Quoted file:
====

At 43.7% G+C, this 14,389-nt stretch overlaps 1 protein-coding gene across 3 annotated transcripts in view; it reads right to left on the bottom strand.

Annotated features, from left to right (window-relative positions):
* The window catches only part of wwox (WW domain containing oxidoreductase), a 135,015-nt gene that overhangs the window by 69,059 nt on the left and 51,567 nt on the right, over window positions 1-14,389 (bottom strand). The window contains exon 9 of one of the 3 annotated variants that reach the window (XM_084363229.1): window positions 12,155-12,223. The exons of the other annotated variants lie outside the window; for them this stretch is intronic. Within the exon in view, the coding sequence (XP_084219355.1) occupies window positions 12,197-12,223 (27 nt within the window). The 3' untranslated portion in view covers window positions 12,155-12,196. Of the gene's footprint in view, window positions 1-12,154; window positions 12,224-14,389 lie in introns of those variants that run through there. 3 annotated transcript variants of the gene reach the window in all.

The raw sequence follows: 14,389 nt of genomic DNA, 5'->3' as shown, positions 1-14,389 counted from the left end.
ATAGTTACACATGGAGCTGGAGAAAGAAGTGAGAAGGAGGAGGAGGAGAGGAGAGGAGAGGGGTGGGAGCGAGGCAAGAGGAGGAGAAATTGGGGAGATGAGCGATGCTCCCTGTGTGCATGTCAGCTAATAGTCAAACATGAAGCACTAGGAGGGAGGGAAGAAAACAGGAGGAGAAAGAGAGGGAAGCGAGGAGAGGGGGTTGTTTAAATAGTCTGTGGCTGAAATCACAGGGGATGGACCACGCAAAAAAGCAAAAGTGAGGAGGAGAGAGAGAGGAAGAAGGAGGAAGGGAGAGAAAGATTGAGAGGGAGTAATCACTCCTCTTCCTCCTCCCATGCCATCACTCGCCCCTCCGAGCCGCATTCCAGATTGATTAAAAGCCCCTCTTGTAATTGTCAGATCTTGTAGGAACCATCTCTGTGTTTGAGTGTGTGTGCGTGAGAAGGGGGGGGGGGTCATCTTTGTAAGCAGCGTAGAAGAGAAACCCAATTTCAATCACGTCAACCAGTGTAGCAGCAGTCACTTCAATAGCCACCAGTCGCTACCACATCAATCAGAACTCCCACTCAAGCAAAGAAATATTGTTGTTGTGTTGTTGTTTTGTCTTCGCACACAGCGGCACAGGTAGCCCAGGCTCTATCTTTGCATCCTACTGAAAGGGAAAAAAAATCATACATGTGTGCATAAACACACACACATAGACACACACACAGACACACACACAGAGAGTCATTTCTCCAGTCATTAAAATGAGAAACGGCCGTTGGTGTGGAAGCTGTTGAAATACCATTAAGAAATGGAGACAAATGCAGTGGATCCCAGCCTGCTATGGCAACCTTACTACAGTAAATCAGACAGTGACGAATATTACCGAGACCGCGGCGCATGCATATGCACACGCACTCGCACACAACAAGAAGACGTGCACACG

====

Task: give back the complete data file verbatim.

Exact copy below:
At 43.7% G+C, this 14,389-nt stretch overlaps 1 protein-coding gene across 3 annotated transcripts in view; it reads right to left on the bottom strand.

Annotated features, from left to right (window-relative positions):
* The window catches only part of wwox (WW domain containing oxidoreductase), a 135,015-nt gene that overhangs the window by 69,059 nt on the left and 51,567 nt on the right, over window positions 1-14,389 (bottom strand). The window contains exon 9 of one of the 3 annotated variants that reach the window (XM_084363229.1): window positions 12,155-12,223. The exons of the other annotated variants lie outside the window; for them this stretch is intronic. Within the exon in view, the coding sequence (XP_084219355.1) occupies window positions 12,197-12,223 (27 nt within the window). The 3' untranslated portion in view covers window positions 12,155-12,196. Of the gene's footprint in view, window positions 1-12,154; window positions 12,224-14,389 lie in introns of those variants that run through there. 3 annotated transcript variants of the gene reach the window in all.

The raw sequence follows: 14,389 nt of genomic DNA, 5'->3' as shown, positions 1-14,389 counted from the left end.
ATAGTTACACATGGAGCTGGAGAAAGAAGTGAGAAGGAGGAGGAGGAGAGGAGAGGAGAGGGGTGGGAGCGAGGCAAGAGGAGGAGAAATTGGGGAGATGAGCGATGCTCCCTGTGTGCATGTCAGCTAATAGTCAAACATGAAGCACTAGGAGGGAGGGAAGAAAACAGGAGGAGAAAGAGAGGGAAGCGAGGAGAGGGGGTTGTTTAAATAGTCTGTGGCTGAAATCACAGGGGATGGACCACGCAAAAAAGCAAAAGTGAGGAGGAGAGAGAGAGGAAGAAGGAGGAAGGGAGAGAAAGATTGAGAGGGAGTAATCACTCCTCTTCCTCCTCCCATGCCATCACTCGCCCCTCCGAGCCGCATTCCAGATTGATTAAAAGCCCCTCTTGTAATTGTCAGATCTTGTAGGAACCATCTCTGTGTTTGAGTGTGTGTGCGTGAGAAGGGGGGGGGGGTCATCTTTGTAAGCAGCGTAGAAGAGAAACCCAATTTCAATCACGTCAACCAGTGTAGCAGCAGTCACTTCAATAGCCACCAGTCGCTACCACATCAATCAGAACTCCCACTCAAGCAAAGAAATATTGTTGTTGTGTTGTTGTTTTGTCTTCGCACACAGCGGCACAGGTAGCCCAGGCTCTATCTTTGCATCCTACTGAAAGGGAAAAAAAATCATACATGTGTGCATAAACACACACACATAGACACACACACAGACACACACACAGAGAGTCATTTCTCCAGTCATTAAAATGAGAAACGGCCGTTGGTGTGGAAGCTGTTGAAATACCATTAAGAAATGGAGACAAATGCAGTGGATCCCAGCCTGCTATGGCAACCTTACTACAGTAAATCAGACAGTGACGAATATTACCGAGACCGCGGCGCATGCATATGCACACGCACTCGCACACAACAAGAAGACGTGCACACG